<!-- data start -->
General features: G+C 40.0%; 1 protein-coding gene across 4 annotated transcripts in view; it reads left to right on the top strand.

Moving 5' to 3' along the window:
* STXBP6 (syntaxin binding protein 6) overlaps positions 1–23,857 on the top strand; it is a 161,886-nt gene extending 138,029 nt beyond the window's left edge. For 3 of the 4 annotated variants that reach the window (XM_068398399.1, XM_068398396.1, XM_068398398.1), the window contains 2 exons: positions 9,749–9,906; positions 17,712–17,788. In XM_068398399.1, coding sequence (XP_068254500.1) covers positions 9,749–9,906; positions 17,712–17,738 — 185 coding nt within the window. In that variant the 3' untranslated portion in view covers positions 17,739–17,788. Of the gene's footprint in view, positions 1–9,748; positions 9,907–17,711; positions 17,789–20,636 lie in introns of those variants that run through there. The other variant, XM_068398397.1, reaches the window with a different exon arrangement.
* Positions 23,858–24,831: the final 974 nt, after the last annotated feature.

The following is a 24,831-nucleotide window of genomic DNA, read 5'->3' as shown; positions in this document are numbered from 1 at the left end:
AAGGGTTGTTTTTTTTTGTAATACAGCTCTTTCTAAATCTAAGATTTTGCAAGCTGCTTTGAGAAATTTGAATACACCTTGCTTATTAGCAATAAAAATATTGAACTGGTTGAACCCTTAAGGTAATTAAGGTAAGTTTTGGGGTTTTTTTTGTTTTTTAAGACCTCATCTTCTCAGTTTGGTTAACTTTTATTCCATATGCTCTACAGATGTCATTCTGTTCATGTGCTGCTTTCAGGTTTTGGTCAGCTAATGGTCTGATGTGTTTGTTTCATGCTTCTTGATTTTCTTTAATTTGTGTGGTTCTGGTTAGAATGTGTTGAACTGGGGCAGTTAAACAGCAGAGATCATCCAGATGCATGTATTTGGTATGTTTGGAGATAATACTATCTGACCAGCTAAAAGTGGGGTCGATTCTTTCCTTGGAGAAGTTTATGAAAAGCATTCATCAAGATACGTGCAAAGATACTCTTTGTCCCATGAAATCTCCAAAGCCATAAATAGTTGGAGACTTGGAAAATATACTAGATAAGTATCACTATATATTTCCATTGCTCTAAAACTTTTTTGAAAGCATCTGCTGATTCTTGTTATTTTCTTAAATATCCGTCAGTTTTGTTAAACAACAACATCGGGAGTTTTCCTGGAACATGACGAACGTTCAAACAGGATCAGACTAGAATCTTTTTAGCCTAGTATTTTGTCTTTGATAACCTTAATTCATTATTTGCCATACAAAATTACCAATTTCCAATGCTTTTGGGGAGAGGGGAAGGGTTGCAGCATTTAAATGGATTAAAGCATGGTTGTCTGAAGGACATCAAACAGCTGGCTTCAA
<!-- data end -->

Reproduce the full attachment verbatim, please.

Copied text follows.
General features: G+C 40.0%; 1 protein-coding gene across 4 annotated transcripts in view; it reads left to right on the top strand.

Moving 5' to 3' along the window:
* STXBP6 (syntaxin binding protein 6) overlaps positions 1–23,857 on the top strand; it is a 161,886-nt gene extending 138,029 nt beyond the window's left edge. For 3 of the 4 annotated variants that reach the window (XM_068398399.1, XM_068398396.1, XM_068398398.1), the window contains 2 exons: positions 9,749–9,906; positions 17,712–17,788. In XM_068398399.1, coding sequence (XP_068254500.1) covers positions 9,749–9,906; positions 17,712–17,738 — 185 coding nt within the window. In that variant the 3' untranslated portion in view covers positions 17,739–17,788. Of the gene's footprint in view, positions 1–9,748; positions 9,907–17,711; positions 17,789–20,636 lie in introns of those variants that run through there. The other variant, XM_068398397.1, reaches the window with a different exon arrangement.
* Positions 23,858–24,831: the final 974 nt, after the last annotated feature.

The following is a 24,831-nucleotide window of genomic DNA, read 5'->3' as shown; positions in this document are numbered from 1 at the left end:
AAGGGTTGTTTTTTTTTGTAATACAGCTCTTTCTAAATCTAAGATTTTGCAAGCTGCTTTGAGAAATTTGAATACACCTTGCTTATTAGCAATAAAAATATTGAACTGGTTGAACCCTTAAGGTAATTAAGGTAAGTTTTGGGGTTTTTTTTGTTTTTTAAGACCTCATCTTCTCAGTTTGGTTAACTTTTATTCCATATGCTCTACAGATGTCATTCTGTTCATGTGCTGCTTTCAGGTTTTGGTCAGCTAATGGTCTGATGTGTTTGTTTCATGCTTCTTGATTTTCTTTAATTTGTGTGGTTCTGGTTAGAATGTGTTGAACTGGGGCAGTTAAACAGCAGAGATCATCCAGATGCATGTATTTGGTATGTTTGGAGATAATACTATCTGACCAGCTAAAAGTGGGGTCGATTCTTTCCTTGGAGAAGTTTATGAAAAGCATTCATCAAGATACGTGCAAAGATACTCTTTGTCCCATGAAATCTCCAAAGCCATAAATAGTTGGAGACTTGGAAAATATACTAGATAAGTATCACTATATATTTCCATTGCTCTAAAACTTTTTTGAAAGCATCTGCTGATTCTTGTTATTTTCTTAAATATCCGTCAGTTTTGTTAAACAACAACATCGGGAGTTTTCCTGGAACATGACGAACGTTCAAACAGGATCAGACTAGAATCTTTTTAGCCTAGTATTTTGTCTTTGATAACCTTAATTCATTATTTGCCATACAAAATTACCAATTTCCAATGCTTTTGGGGAGAGGGGAAGGGTTGCAGCATTTAAATGGATTAAAGCATGGTTGTCTGAAGGACATCAAACAGCTGGCTTCAA